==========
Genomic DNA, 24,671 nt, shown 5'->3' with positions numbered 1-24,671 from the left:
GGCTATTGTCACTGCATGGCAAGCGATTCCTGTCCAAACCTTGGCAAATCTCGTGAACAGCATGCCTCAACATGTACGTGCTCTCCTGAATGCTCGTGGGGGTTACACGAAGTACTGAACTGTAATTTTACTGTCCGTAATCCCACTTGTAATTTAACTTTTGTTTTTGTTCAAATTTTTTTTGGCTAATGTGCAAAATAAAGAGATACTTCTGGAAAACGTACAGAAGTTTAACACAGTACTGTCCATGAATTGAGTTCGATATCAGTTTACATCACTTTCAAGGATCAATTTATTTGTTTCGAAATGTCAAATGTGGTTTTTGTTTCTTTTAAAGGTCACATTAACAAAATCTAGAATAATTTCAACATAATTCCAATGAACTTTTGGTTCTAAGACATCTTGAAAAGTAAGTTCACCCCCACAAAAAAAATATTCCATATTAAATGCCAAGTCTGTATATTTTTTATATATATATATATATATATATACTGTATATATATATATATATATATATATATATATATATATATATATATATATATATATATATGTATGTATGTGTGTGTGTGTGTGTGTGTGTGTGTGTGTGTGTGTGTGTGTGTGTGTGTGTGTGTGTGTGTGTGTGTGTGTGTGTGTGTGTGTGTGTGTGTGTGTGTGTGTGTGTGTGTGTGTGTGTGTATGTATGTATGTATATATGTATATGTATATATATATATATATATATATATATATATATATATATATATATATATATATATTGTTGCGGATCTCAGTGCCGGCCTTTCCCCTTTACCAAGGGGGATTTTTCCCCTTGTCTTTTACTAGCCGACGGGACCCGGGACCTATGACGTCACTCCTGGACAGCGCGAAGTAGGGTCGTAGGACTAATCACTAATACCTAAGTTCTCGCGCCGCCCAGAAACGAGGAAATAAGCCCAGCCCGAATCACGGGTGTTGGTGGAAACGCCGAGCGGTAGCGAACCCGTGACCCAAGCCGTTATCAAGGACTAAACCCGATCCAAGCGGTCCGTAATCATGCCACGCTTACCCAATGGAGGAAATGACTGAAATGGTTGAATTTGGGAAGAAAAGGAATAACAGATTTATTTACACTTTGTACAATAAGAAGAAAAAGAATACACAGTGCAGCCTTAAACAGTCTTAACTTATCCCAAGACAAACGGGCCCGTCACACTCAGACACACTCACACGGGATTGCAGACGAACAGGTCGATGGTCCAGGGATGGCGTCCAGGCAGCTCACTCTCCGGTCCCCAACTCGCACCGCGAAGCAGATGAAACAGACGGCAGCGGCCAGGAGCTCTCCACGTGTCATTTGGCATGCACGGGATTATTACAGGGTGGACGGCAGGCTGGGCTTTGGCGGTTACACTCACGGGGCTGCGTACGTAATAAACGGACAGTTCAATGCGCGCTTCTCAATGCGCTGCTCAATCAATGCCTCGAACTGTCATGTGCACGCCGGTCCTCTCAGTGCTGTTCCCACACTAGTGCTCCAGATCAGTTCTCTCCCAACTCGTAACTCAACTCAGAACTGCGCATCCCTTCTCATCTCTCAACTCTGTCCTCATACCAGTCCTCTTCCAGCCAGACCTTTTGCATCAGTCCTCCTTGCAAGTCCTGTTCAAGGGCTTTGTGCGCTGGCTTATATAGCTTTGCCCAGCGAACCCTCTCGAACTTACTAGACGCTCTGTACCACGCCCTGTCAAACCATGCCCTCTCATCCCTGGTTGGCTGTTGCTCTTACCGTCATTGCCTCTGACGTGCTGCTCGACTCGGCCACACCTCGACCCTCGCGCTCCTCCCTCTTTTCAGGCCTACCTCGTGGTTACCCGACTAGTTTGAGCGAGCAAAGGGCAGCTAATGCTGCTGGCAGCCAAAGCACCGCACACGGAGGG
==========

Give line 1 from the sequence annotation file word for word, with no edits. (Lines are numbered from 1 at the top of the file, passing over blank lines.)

Genomic DNA, 24,671 nt, shown 5'->3' with positions numbered 1-24,671 from the left: